Artistic Rendering of Dance Movement
Senior Project by Leia Chang
This project aims to explore different outlets for artistic rendering of dance movement. Here, motion captured dancer movement is visualized in 3d via an OpenGL graphics pipeline, portraying the dancer as a skeleton with various ribbons tracing the dancers' movements through space.
Dance is an art form that exists in all cultures across the globe.
However, it can be difficult to share dances across cultural boundaries
or levels of experience; various dances embody different forms of
bodily movement, and what is inherent to certain cultures can be wholly
absent in another.
The audience of a dance show can see the movements of the dancers, and can understand the larger architecture of choreography. However, many audience members may find themselves at a loss when attempting to gather a deeper understanding of the dance; Body mechanics and feelings can be unfathomable to those who have never tried it. Even those who indeed already have backgrounds in dance may be at a loss for what it might feel like to pursue another form of the art. This project intends to explore a new representation of dance movement that allows a viewer to gain an intuition about the form the dance takes, as well as give dancers an extra dimension of expression to explore.
This project is a series of pipelines to visualize motion-captured dance movement as a way to provide extra context into the types of movement inherent in various styles of dance. Working from pre-existing motion capture data, movement is rendered using an OpenGL pipeline, with particular focus on spatial representation and sustaining presence of motion. Several areas of interest here are; the pre-processing of motion-captured data, the generation of ribbon and brush-stroke geometry, and integration of this project into virtual reality.
As seen above, this program successfully portrays the movement
of the dancer. The in-program camera allows for the user to view
the dance from any angle, via the WASD keys and mouse-tracking.
The motion and rendering can be paused and restarted at any
point in time, using the space bar and the R key, respectively.
The L key toggles between the two modes.
In the VR port, movement of the camera is controlled by the tilt of the mobile phone. Movement is only triggered when the user taps the screen. Additionally, the camera creates a trail as well, allowing the user to create their own movement trails in conjunction to those created by the motion-captured data. This addition of user interaction really pulls the user into the space and into a mode of creativity.
The pipeline for this program starts with C3D motion captured files.
These C3D files require extra processing, and so here two sets of
python scripts are used to separate and reorganize the data provided.
Once pre-processed, this data is ported into the main rendering program.
In this program, the data is loaded into buffers to be sent to the GPU,
and are partially rendered based on time. The render style is based on
pre-processed features, and is outlined below.
The data used in this project can be found here.
The data used in this pipeline is in the C3D format. This format was
chosen simply because of its common availability for the type of motion
desired; all motion capture data used was sourced from the CMU Graphics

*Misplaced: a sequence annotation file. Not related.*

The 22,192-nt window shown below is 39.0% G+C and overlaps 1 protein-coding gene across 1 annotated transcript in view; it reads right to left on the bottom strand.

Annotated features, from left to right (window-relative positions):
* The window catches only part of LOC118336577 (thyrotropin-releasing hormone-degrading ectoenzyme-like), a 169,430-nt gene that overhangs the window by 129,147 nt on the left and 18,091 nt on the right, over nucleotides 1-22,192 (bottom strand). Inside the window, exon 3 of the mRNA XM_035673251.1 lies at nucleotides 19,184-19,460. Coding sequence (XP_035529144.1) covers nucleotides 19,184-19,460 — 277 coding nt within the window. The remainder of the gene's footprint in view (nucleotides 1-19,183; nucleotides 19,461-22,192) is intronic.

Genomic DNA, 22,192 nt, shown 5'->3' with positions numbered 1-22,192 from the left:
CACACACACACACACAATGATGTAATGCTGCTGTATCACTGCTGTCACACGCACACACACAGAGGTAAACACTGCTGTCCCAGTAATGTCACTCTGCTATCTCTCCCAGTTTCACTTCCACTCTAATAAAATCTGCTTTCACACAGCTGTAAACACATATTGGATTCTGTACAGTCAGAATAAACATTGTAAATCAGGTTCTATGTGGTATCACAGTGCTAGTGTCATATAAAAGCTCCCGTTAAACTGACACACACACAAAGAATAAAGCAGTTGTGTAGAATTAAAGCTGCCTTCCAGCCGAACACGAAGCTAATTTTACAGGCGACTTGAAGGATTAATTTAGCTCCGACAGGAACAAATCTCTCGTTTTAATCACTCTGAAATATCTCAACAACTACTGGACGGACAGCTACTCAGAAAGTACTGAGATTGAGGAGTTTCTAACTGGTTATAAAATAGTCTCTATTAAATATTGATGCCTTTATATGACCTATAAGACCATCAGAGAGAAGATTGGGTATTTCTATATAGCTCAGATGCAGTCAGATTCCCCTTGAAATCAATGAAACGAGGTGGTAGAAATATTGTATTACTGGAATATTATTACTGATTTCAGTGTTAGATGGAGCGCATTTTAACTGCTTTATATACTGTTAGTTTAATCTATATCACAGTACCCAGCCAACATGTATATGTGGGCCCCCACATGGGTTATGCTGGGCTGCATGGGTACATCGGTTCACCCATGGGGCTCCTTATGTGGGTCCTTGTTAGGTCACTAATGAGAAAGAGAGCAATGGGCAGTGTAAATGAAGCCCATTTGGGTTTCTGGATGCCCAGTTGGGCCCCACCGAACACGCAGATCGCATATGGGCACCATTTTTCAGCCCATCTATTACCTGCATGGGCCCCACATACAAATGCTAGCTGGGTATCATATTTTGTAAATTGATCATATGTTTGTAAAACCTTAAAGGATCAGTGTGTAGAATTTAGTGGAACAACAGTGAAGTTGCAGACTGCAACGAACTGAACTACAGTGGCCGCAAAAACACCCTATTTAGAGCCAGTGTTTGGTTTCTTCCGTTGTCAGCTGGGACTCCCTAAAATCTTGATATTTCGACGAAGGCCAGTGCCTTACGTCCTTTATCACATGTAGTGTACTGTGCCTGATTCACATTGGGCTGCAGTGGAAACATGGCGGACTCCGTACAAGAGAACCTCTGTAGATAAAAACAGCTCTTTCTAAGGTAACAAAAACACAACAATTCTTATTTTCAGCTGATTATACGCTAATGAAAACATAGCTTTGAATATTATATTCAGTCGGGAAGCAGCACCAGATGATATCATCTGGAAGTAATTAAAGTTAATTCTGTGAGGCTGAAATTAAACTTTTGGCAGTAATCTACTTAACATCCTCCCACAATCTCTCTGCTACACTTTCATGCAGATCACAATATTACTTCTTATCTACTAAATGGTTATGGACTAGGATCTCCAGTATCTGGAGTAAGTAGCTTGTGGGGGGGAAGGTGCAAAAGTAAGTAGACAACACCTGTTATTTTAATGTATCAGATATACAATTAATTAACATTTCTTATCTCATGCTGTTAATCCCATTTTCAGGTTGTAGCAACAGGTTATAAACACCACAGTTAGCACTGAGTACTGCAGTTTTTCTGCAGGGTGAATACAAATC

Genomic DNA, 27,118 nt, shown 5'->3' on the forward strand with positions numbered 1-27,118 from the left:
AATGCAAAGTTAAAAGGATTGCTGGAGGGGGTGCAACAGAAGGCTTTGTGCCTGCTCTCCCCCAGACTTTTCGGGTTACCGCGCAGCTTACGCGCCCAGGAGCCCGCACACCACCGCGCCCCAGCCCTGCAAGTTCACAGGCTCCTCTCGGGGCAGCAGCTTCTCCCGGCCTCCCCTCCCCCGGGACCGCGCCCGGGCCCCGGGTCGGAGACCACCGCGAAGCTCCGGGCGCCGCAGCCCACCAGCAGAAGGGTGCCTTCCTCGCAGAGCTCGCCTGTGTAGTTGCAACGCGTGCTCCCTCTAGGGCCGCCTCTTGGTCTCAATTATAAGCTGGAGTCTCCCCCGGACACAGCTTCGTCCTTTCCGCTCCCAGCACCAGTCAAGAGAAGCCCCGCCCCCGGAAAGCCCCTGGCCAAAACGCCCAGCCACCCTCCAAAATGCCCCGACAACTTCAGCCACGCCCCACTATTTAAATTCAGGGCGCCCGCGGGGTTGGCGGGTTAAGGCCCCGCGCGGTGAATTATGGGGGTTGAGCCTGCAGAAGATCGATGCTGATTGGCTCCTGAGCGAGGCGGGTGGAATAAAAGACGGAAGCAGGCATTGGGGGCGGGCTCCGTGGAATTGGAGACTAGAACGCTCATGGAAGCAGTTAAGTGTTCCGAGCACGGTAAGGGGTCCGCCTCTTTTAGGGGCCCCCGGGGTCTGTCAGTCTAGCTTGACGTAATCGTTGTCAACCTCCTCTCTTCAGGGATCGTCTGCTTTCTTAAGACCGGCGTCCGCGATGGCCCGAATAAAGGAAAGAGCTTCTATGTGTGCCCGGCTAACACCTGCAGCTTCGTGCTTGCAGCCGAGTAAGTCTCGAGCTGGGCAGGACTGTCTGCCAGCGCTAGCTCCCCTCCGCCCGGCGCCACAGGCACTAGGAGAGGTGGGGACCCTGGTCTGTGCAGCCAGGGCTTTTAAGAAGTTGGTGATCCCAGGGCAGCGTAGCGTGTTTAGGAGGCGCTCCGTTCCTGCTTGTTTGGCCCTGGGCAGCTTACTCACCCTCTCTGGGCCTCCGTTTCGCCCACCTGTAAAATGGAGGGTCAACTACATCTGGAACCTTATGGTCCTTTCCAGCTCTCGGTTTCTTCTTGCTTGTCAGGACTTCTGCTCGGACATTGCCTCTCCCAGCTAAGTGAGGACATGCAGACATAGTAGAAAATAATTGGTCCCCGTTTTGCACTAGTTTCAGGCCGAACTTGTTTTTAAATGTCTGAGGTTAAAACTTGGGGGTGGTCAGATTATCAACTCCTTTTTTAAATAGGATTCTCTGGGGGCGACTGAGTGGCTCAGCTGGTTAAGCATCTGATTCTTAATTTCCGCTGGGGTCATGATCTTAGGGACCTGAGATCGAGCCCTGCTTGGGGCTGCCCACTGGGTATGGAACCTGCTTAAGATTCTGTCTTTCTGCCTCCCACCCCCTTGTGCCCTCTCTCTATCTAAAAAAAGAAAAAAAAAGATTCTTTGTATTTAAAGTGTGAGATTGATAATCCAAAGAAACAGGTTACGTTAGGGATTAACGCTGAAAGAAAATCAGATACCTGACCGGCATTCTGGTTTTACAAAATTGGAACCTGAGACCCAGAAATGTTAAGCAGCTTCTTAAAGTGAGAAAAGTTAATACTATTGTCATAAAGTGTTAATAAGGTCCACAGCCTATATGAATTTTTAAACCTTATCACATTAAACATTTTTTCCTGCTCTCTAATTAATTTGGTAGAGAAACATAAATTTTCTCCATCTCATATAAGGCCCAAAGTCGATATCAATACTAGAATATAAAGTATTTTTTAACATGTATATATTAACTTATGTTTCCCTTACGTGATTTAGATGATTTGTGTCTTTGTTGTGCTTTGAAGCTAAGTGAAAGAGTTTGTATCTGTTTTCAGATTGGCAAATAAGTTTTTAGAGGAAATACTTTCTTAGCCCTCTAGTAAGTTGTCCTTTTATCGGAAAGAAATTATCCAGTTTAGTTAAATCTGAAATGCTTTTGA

Lab Motion Capture Database. This file format packs data into bits as
closely as possible, making its size much smaller, but making the format
harder to work with. However, this data type is a proprietary type, and
all software created to read and use this file type is limited to usage
on the Windows OS.
To make data easier to work with, files of the C3D format were converted to a generic CSV file format. This unfortunately also strips the file of its metadata, leaving only raw point values. To access the data and retrieve all associated data points, it was necessary to convert the file into an additional text file, where all metadata was listed (Including the order in which points of the body were stored).
Two python scripts are then used on this generic CSV file, retrieving the user-defined body part and subsequently resizing the data for on-screen viewing. This processed data is then saved as subsequent CSV files, which can be imported into other programs or (as seen in this project) directly copied into data structures.
Data intending to be used for ribbon creation is processed in an additional
step. In this separate pipeline, each vertex pulled from the motion-capture data
is combined with its adjacent vertices to create a third new point. These
pre-existing and newly created points are replicated into a new buffer, ordered
such that they create the vertices of the triangles to be rendered by the GPU.
The GPU accesses these buffers based on time, each frame adding another set of
triangles to the number it will render. This serves as the animation for the
In order to provide a more artistic rendering, the distance between adjacent points is taken into account during triangle creation. As the vertices from the original motion-capture data are listed chronologically, each vertex is compared to its predecessor to determine its distance. As each vertex is a datapoint taken at equidistant intervals of time, we can determine that further distances are instances where the measured point is moving at a faster rate. In order to achieve a more artistic brush-like stroke, faster curves are painted with a thinner stroke, and areas where the body part lingered in space are painted with thicker or heavier strokes.